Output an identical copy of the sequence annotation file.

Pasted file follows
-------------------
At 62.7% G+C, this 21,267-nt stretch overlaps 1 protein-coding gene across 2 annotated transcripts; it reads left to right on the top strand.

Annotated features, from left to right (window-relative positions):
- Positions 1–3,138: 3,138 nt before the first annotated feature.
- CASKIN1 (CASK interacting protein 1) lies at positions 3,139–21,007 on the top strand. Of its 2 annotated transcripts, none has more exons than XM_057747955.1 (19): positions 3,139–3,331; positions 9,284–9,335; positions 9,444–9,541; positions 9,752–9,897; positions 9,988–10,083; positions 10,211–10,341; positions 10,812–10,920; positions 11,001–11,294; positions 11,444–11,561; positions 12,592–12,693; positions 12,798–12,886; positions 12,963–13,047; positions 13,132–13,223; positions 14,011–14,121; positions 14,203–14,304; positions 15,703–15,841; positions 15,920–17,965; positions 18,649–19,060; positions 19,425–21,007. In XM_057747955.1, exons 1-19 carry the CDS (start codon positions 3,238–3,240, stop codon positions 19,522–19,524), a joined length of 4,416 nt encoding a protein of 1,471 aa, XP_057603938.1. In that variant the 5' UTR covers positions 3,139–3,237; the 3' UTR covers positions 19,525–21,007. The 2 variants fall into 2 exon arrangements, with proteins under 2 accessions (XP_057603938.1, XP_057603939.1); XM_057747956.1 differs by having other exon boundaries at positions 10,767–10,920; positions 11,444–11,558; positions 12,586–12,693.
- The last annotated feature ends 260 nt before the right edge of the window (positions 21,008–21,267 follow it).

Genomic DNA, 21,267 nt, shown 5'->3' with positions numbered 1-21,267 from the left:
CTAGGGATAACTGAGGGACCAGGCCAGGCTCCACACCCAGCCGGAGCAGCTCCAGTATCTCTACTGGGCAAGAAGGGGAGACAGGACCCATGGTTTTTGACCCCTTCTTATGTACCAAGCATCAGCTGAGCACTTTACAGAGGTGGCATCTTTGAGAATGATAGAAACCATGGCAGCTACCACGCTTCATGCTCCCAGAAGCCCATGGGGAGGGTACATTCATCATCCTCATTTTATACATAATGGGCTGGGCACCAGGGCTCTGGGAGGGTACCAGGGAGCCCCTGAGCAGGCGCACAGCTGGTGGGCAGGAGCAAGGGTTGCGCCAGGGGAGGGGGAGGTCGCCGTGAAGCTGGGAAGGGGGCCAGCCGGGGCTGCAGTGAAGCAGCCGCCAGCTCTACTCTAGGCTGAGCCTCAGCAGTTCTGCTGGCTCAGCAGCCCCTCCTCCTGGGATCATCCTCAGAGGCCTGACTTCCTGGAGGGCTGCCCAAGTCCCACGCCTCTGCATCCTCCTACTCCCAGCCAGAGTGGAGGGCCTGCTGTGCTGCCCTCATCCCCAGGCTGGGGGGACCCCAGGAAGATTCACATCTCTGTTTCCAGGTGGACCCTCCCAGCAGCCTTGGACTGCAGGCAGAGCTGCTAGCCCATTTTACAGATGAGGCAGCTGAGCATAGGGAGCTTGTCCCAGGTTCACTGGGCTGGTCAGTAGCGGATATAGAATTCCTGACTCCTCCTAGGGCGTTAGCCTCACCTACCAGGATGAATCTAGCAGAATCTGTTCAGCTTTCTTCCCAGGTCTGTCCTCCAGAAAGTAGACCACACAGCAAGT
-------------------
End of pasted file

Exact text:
At 62.7% G+C, this 21,267-nt stretch overlaps 1 protein-coding gene across 2 annotated transcripts; it reads left to right on the top strand.

Annotated features, from left to right (window-relative positions):
- Positions 1–3,138: 3,138 nt before the first annotated feature.
- CASKIN1 (CASK interacting protein 1) lies at positions 3,139–21,007 on the top strand. Of its 2 annotated transcripts, none has more exons than XM_057747955.1 (19): positions 3,139–3,331; positions 9,284–9,335; positions 9,444–9,541; positions 9,752–9,897; positions 9,988–10,083; positions 10,211–10,341; positions 10,812–10,920; positions 11,001–11,294; positions 11,444–11,561; positions 12,592–12,693; positions 12,798–12,886; positions 12,963–13,047; positions 13,132–13,223; positions 14,011–14,121; positions 14,203–14,304; positions 15,703–15,841; positions 15,920–17,965; positions 18,649–19,060; positions 19,425–21,007. In XM_057747955.1, exons 1-19 carry the CDS (start codon positions 3,238–3,240, stop codon positions 19,522–19,524), a joined length of 4,416 nt encoding a protein of 1,471 aa, XP_057603938.1. In that variant the 5' UTR covers positions 3,139–3,237; the 3' UTR covers positions 19,525–21,007. The 2 variants fall into 2 exon arrangements, with proteins under 2 accessions (XP_057603938.1, XP_057603939.1); XM_057747956.1 differs by having other exon boundaries at positions 10,767–10,920; positions 11,444–11,558; positions 12,586–12,693.
- The last annotated feature ends 260 nt before the right edge of the window (positions 21,008–21,267 follow it).

Genomic DNA, 21,267 nt, shown 5'->3' with positions numbered 1-21,267 from the left:
CTAGGGATAACTGAGGGACCAGGCCAGGCTCCACACCCAGCCGGAGCAGCTCCAGTATCTCTACTGGGCAAGAAGGGGAGACAGGACCCATGGTTTTTGACCCCTTCTTATGTACCAAGCATCAGCTGAGCACTTTACAGAGGTGGCATCTTTGAGAATGATAGAAACCATGGCAGCTACCACGCTTCATGCTCCCAGAAGCCCATGGGGAGGGTACATTCATCATCCTCATTTTATACATAATGGGCTGGGCACCAGGGCTCTGGGAGGGTACCAGGGAGCCCCTGAGCAGGCGCACAGCTGGTGGGCAGGAGCAAGGGTTGCGCCAGGGGAGGGGGAGGTCGCCGTGAAGCTGGGAAGGGGGCCAGCCGGGGCTGCAGTGAAGCAGCCGCCAGCTCTACTCTAGGCTGAGCCTCAGCAGTTCTGCTGGCTCAGCAGCCCCTCCTCCTGGGATCATCCTCAGAGGCCTGACTTCCTGGAGGGCTGCCCAAGTCCCACGCCTCTGCATCCTCCTACTCCCAGCCAGAGTGGAGGGCCTGCTGTGCTGCCCTCATCCCCAGGCTGGGGGGACCCCAGGAAGATTCACATCTCTGTTTCCAGGTGGACCCTCCCAGCAGCCTTGGACTGCAGGCAGAGCTGCTAGCCCATTTTACAGATGAGGCAGCTGAGCATAGGGAGCTTGTCCCAGGTTCACTGGGCTGGTCAGTAGCGGATATAGAATTCCTGACTCCTCCTAGGGCGTTAGCCTCACCTACCAGGATGAATCTAGCAGAATCTGTTCAGCTTTCTTCCCAGGTCTGTCCTCCAGAAAGTAGACCACACAGCAAGT